WORLD ECONOMY Global factory activity was mixed in August, suggesting cost pressures are easing

A worker checks machines at a factory in Higashiosaka, Japan June 23, 2022. REUTERS/Sakura Murakami

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  • The activity of the US factory remains stable
  • In the Eurozone, UK factory activity fell in August
  • China’s factory activity fell for the first time in 3 months

WASHINGTON/LONDON, Sept 1 (Reuters) – US manufacturing grew steadily in August, but factory activity in China, the euro zone and the UK fell as Russia’s war in Ukraine and China’s zero-COVID-19 restrictions hit businesses continue to hurt, as polls showed on Thursday. Although there were signs, cost pressures were beginning to ease.

The general weakness in global manufacturing activity, adding to signs of sluggish demand in many countries, added to the headache for companies already suffering from prolonged supply constraints.

Major central banks are expected to continue aggressive rate hikes in a bid to tame inflation, dampening optimism also with growing fears of a global slowdown.

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The Institute for Supply Management (ISM) said on Thursday that its index of US factory activity was unchanged at 52.8 for the past month, although that’s still the lowest reading since June 2020, when the sector recovered from a COVID-19 outbreak -19 pulled out caused burglary. A reading above 50 indicates expansion in manufacturing, which accounts for 11.9% of the US economy.

But the forward-looking new orders sub-index rallied to 51.3 last month from a reading of 48.0 in July, ending two straight monthly declines, and backlogs rose, suggesting factories in the world’s largest economy are recovering world will continue to hum for a while. Continue reading

US manufacturing is showing resilience despite a shift in spending back to services and a drop in business confidence amid soaring interest rates.

There was also some relief for US factories grappling with rising costs, as weaker global demand has the side effect of easing price pressures. A measure of wholesale prices paid by manufacturers fell to 52.5 from 60.0 in July, the lowest since June 2020.

Elsewhere, input prices in China and Taiwan fell for the first time since May 2020. South Korean manufacturers recorded the slowest increase in input prices in 19 months in August, and the average input cost for Taiwanese commodity producers fell for the first time since May 2020.

In the euro zone, the purchase price index remained well above its long-term average, but fell to its lowest level since the beginning of last year.

However, this did little to ease concerns about a slowdown in global growth.

“We are forecasting a recession in the eurozone and the United States next year. Whether that expands into a global recession remains to be seen,” said Peter Schaffrik of the Royal Bank of Canada.


Outside the United States, signs of tension were intensifying. Manufacturing activity across the euro zone contracted for a second month in August, while weak demand meant factories were unable to sell as much as they were producing and inventories of finished goods were building at a record pace.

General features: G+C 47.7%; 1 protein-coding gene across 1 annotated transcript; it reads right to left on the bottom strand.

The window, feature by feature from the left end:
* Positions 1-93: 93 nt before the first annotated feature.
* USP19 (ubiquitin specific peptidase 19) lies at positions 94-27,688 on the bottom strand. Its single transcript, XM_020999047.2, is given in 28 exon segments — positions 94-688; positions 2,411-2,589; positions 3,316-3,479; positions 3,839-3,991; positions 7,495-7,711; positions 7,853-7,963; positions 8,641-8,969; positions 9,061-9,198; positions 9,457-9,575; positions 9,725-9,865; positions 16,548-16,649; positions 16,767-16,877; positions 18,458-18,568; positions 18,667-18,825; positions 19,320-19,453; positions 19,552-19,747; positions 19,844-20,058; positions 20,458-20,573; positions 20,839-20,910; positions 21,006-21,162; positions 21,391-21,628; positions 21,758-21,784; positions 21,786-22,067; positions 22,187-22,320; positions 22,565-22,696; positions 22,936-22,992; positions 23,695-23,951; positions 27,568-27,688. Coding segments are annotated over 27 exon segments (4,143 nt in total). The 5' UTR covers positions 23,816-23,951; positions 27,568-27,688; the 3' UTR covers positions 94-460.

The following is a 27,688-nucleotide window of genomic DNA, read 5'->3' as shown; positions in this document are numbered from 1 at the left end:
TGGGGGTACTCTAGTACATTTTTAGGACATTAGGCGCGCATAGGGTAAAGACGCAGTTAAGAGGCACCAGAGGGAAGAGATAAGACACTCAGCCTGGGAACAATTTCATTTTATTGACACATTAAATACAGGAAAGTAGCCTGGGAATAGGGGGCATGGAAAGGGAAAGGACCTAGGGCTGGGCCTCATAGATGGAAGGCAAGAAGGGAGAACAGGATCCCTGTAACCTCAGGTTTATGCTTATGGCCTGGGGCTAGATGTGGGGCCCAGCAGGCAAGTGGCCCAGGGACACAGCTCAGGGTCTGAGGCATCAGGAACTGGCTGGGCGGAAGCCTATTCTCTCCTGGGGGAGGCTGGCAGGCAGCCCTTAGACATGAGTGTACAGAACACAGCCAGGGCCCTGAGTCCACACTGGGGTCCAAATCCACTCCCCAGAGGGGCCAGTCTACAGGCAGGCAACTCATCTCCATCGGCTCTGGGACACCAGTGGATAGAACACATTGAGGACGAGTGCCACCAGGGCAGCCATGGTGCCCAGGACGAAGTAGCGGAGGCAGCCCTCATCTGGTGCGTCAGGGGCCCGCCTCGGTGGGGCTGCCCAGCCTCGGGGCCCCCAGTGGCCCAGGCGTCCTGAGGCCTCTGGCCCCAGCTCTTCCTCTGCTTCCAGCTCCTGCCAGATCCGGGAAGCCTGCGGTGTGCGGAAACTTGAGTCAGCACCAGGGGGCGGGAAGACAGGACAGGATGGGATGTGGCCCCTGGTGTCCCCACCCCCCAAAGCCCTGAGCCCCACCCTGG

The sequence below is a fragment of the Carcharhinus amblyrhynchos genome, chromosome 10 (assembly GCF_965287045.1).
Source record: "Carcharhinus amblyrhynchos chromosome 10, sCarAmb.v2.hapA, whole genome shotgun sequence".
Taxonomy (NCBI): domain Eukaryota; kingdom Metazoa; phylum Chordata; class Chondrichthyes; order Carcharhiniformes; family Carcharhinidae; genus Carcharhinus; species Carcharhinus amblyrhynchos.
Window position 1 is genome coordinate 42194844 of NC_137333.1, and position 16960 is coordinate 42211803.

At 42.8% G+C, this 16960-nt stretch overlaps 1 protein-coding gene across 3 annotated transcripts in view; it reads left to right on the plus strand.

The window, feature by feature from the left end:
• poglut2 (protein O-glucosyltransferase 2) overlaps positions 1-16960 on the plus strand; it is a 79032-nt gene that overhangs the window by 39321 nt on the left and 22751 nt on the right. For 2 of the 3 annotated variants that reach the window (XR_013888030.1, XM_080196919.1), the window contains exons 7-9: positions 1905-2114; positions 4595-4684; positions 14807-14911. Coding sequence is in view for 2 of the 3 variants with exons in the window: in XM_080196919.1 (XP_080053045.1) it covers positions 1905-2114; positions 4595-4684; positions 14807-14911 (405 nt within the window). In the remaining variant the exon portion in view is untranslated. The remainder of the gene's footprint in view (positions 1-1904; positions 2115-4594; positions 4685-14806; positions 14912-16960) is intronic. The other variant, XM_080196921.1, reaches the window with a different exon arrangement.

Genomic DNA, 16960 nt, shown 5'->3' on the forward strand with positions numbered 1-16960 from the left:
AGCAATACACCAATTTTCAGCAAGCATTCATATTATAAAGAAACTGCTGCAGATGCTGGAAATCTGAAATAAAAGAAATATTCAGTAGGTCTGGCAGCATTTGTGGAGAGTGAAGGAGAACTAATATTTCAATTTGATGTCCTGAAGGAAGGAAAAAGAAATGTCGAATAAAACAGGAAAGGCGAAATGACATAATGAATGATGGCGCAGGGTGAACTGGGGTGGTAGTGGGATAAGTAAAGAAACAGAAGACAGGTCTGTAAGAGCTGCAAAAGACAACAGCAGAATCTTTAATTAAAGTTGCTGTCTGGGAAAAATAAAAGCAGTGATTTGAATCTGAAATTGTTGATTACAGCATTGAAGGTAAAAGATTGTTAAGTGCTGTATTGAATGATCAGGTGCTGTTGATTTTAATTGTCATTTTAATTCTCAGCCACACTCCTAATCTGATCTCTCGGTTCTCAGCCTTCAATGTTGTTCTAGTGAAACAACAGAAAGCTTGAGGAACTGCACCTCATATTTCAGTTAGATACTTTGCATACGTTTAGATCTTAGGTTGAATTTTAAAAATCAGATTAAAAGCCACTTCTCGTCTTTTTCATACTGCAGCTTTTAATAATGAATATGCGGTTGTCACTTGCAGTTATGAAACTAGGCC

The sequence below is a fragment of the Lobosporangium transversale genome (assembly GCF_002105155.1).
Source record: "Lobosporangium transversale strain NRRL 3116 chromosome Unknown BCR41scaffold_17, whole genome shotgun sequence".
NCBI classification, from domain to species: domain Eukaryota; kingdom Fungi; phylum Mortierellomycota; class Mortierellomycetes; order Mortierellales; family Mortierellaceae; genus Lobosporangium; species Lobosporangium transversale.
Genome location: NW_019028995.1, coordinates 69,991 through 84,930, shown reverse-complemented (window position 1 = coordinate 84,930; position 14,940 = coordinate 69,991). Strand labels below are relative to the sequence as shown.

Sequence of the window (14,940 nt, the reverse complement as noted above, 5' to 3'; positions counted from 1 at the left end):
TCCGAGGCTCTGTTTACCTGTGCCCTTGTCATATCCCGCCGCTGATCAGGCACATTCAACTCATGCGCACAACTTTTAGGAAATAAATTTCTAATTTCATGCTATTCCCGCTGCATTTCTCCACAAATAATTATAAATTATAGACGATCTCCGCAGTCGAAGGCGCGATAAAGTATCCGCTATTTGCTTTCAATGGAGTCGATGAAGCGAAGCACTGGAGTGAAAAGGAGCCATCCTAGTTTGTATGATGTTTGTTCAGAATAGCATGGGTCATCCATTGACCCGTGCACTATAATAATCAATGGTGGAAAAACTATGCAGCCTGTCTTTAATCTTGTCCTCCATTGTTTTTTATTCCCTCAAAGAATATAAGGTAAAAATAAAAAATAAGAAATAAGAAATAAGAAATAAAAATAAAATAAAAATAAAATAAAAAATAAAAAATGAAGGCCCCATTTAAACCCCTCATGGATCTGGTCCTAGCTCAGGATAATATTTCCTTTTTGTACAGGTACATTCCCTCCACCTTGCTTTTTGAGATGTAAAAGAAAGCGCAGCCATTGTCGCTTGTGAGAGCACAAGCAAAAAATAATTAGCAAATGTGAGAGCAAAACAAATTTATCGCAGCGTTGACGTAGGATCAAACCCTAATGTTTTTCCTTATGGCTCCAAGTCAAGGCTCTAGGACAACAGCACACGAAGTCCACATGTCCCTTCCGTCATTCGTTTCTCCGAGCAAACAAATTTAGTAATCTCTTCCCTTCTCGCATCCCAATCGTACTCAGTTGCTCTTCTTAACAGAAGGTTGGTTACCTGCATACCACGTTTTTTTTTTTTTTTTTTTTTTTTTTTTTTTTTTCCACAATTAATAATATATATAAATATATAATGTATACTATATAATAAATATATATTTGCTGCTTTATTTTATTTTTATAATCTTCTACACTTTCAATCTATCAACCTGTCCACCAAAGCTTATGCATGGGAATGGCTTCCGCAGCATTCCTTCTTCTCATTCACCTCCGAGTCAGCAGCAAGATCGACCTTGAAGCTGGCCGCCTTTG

The final S&P Global manufacturing purchasing managers’ index (PMI) for the euro zone fell to 49.6 in August from 49.8 in July, further below the 50 mark that separates growth from contraction.

In the UK, outside the European Union, factory production and new orders fell the most in more than two years amid rising uncertainty about rising inflation and the risk of a recession at home and abroad.

China’s private caixin manufacturing PMI contracted in August for the first time in three months as weak demand, power shortages and fresh COVID-19 flare-ups disrupted production. Continue reading

The unexpectedly weak read reflected China’s official PMI released on Wednesday, which was also below the 50-point mark.

“China’s containment of the pandemic and geopolitical tensions with the United States continue to disrupt supply chains. Rising inflation is also hurting domestic demand across Asia,” said Toru Nishihama, chief economist at the Dai-ichi Life Research Institute in Tokyo.

The export powers also reported weakness. Japan’s factory activity grew at its slowest rate in nearly a year in August, while South Korea’s contracted at its fastest pace in two years, PMIs for both countries showed.

In Germany, Europe’s largest economy and a major exporter, manufacturing contracted for the second month.

Manufacturing activity in Taiwan also deteriorated sharply, with both production and orders falling at the fastest pace since the first wave of the pandemic in May 2020.

au Jibun Bank Japan’s final manufacturing PMI fell to 51.5 in August from 52.1 in the previous month, marking the weakest growth rate since September 2021. read more

South Korea’s PMI fell to 47.6 in August from 49.8 in July, staying below the 50 line for a second month and hitting the lowest level since July 2020. read more

India’s factory activity continued to grow robustly in August, partly due to a boost in output as input cost inflation eased, the country’s PMI showed. Continue reading

Southeast Asia remained a bright spot in the region, with manufacturing activity growth accelerating in Indonesia, the Philippines and Thailand, while Malaysia’s growth slowed slightly, PMIs showed.

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Reporting by Lucia Mutikani, Jonathan Cable, Leika Kihara; writing by Lindsay Dunsmuir; Edited by Sam Holmes, Hugh Lawson and Andrea Ricci

Our standards: The Thomson Reuters Trust Principles.

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